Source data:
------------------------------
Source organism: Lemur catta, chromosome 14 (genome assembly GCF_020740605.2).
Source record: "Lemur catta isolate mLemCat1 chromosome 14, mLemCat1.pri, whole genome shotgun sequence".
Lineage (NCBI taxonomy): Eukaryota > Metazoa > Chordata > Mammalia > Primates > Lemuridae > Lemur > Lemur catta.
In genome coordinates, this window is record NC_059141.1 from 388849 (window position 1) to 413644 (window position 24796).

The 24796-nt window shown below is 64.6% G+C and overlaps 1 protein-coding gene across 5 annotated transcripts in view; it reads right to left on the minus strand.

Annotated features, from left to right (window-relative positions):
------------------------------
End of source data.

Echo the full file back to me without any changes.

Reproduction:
Source organism: Lemur catta, chromosome 14 (genome assembly GCF_020740605.2).
Source record: "Lemur catta isolate mLemCat1 chromosome 14, mLemCat1.pri, whole genome shotgun sequence".
Lineage (NCBI taxonomy): Eukaryota > Metazoa > Chordata > Mammalia > Primates > Lemuridae > Lemur > Lemur catta.
In genome coordinates, this window is record NC_059141.1 from 388849 (window position 1) to 413644 (window position 24796).

The 24796-nt window shown below is 64.6% G+C and overlaps 1 protein-coding gene across 5 annotated transcripts in view; it reads right to left on the minus strand.

Annotated features, from left to right (window-relative positions):